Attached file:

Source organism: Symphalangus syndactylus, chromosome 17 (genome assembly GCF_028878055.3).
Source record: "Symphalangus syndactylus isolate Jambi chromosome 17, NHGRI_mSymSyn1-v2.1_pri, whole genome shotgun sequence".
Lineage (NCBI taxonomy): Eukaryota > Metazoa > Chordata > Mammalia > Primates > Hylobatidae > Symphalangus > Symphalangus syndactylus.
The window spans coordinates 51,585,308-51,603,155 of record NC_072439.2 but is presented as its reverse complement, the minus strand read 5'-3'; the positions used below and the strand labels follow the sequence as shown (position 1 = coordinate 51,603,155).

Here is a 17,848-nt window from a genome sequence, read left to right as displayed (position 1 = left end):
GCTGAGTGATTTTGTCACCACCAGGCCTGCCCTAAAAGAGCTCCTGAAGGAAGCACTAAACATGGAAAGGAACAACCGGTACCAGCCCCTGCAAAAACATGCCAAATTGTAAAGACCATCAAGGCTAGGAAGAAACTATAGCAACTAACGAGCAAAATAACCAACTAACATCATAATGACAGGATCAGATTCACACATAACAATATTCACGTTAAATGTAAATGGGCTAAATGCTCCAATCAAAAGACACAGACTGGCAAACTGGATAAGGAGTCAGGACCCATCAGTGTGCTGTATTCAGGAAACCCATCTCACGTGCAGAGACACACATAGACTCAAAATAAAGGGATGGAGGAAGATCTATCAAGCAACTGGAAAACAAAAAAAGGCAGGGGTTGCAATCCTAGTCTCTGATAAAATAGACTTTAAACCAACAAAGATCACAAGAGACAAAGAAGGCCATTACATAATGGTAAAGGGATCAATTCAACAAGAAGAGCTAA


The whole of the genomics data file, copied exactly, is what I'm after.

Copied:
Source organism: Symphalangus syndactylus, chromosome 17 (genome assembly GCF_028878055.3).
Source record: "Symphalangus syndactylus isolate Jambi chromosome 17, NHGRI_mSymSyn1-v2.1_pri, whole genome shotgun sequence".
Lineage (NCBI taxonomy): Eukaryota > Metazoa > Chordata > Mammalia > Primates > Hylobatidae > Symphalangus > Symphalangus syndactylus.
The window spans coordinates 51,585,308-51,603,155 of record NC_072439.2 but is presented as its reverse complement, the minus strand read 5'-3'; the positions used below and the strand labels follow the sequence as shown (position 1 = coordinate 51,603,155).

Here is a 17,848-nt window from a genome sequence, read left to right as displayed (position 1 = left end):
GCTGAGTGATTTTGTCACCACCAGGCCTGCCCTAAAAGAGCTCCTGAAGGAAGCACTAAACATGGAAAGGAACAACCGGTACCAGCCCCTGCAAAAACATGCCAAATTGTAAAGACCATCAAGGCTAGGAAGAAACTATAGCAACTAACGAGCAAAATAACCAACTAACATCATAATGACAGGATCAGATTCACACATAACAATATTCACGTTAAATGTAAATGGGCTAAATGCTCCAATCAAAAGACACAGACTGGCAAACTGGATAAGGAGTCAGGACCCATCAGTGTGCTGTATTCAGGAAACCCATCTCACGTGCAGAGACACACATAGACTCAAAATAAAGGGATGGAGGAAGATCTATCAAGCAACTGGAAAACAAAAAAAGGCAGGGGTTGCAATCCTAGTCTCTGATAAAATAGACTTTAAACCAACAAAGATCACAAGAGACAAAGAAGGCCATTACATAATGGTAAAGGGATCAATTCAACAAGAAGAGCTAA